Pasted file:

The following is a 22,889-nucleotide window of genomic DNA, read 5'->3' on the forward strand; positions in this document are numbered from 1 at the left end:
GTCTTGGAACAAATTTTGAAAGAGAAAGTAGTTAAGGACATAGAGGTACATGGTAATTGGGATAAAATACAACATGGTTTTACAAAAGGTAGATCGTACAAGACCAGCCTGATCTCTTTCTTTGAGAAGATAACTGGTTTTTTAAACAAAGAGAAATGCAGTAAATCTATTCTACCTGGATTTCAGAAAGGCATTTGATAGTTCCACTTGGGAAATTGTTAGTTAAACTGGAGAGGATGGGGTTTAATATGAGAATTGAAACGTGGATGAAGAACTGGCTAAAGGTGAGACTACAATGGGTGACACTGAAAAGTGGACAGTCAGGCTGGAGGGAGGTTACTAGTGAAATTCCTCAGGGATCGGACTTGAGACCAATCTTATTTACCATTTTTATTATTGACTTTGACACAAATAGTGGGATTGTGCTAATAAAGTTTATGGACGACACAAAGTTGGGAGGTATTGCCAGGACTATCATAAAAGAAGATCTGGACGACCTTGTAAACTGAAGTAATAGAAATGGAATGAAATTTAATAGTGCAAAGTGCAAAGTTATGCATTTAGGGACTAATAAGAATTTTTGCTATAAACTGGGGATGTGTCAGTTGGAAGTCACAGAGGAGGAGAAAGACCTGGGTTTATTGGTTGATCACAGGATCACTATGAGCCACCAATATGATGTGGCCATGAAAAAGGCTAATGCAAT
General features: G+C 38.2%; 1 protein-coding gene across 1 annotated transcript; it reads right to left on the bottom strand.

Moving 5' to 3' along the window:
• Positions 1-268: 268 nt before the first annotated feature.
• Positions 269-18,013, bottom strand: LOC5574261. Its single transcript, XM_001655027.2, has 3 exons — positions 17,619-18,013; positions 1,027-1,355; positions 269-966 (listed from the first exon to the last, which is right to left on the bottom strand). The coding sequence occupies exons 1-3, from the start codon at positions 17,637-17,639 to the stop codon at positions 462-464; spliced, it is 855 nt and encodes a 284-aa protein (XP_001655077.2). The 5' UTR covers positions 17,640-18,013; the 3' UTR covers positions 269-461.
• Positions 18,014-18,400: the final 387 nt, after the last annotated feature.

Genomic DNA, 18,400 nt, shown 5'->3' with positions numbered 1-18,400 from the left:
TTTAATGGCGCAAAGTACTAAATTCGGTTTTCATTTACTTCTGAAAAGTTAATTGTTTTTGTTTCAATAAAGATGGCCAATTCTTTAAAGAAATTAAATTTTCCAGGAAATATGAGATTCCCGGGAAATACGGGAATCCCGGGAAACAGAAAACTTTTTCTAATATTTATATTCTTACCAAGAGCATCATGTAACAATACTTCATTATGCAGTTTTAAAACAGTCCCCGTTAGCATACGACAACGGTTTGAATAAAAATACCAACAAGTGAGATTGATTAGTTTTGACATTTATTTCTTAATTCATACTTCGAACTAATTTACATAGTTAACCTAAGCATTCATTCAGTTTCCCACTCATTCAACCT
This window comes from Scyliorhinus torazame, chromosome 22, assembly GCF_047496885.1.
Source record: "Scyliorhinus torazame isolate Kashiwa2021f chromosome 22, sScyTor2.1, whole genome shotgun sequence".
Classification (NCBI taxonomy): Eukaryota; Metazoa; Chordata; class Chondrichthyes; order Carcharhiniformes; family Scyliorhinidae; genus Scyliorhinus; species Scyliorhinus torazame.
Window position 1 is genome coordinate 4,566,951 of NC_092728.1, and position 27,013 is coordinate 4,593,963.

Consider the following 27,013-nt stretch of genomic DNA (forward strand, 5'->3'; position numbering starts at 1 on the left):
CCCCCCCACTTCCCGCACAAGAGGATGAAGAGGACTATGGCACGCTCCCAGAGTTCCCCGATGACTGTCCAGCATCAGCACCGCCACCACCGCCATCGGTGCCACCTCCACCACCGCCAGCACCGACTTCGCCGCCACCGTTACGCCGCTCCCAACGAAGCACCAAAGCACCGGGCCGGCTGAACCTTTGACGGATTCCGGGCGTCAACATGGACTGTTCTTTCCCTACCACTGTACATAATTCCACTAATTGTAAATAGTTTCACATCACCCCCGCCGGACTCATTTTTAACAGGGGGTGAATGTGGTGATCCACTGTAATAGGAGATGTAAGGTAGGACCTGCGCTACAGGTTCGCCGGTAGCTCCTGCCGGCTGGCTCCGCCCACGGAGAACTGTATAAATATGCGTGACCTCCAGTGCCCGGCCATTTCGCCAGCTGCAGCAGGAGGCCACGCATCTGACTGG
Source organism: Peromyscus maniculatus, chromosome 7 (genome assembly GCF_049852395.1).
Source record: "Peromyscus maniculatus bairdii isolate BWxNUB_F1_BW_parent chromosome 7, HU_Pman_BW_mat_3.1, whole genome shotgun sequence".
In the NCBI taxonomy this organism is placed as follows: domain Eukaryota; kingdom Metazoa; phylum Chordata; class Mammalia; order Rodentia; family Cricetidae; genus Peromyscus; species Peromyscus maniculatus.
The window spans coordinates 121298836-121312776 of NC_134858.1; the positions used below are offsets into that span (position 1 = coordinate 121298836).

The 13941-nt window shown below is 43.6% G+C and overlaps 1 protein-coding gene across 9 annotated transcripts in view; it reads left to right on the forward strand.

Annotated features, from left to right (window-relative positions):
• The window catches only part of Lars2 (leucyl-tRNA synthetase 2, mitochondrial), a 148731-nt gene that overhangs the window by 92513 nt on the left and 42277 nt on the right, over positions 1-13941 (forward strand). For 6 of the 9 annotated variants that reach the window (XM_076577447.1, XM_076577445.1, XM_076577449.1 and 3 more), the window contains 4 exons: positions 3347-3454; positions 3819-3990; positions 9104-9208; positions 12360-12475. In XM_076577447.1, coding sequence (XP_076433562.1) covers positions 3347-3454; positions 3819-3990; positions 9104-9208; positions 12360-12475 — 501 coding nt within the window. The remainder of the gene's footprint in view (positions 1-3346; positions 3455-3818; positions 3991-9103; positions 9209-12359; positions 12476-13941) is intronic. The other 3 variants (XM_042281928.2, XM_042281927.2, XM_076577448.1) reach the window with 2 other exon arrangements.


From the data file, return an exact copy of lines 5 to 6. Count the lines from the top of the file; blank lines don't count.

• Positions 1-268: 268 nt before the first annotated feature.
• Positions 269-18,013, bottom strand: LOC5574261. Its single transcript, XM_001655027.2, has 3 exons — positions 17,619-18,013; positions 1,027-1,355; positions 269-966 (listed from the first exon to the last, which is right to left on the bottom strand). The coding sequence occupies exons 1-3, from the start codon at positions 17,637-17,639 to the stop codon at positions 462-464; spliced, it is 855 nt and encodes a 284-aa protein (XP_001655077.2). The 5' UTR covers positions 17,640-18,013; the 3' UTR covers positions 269-461.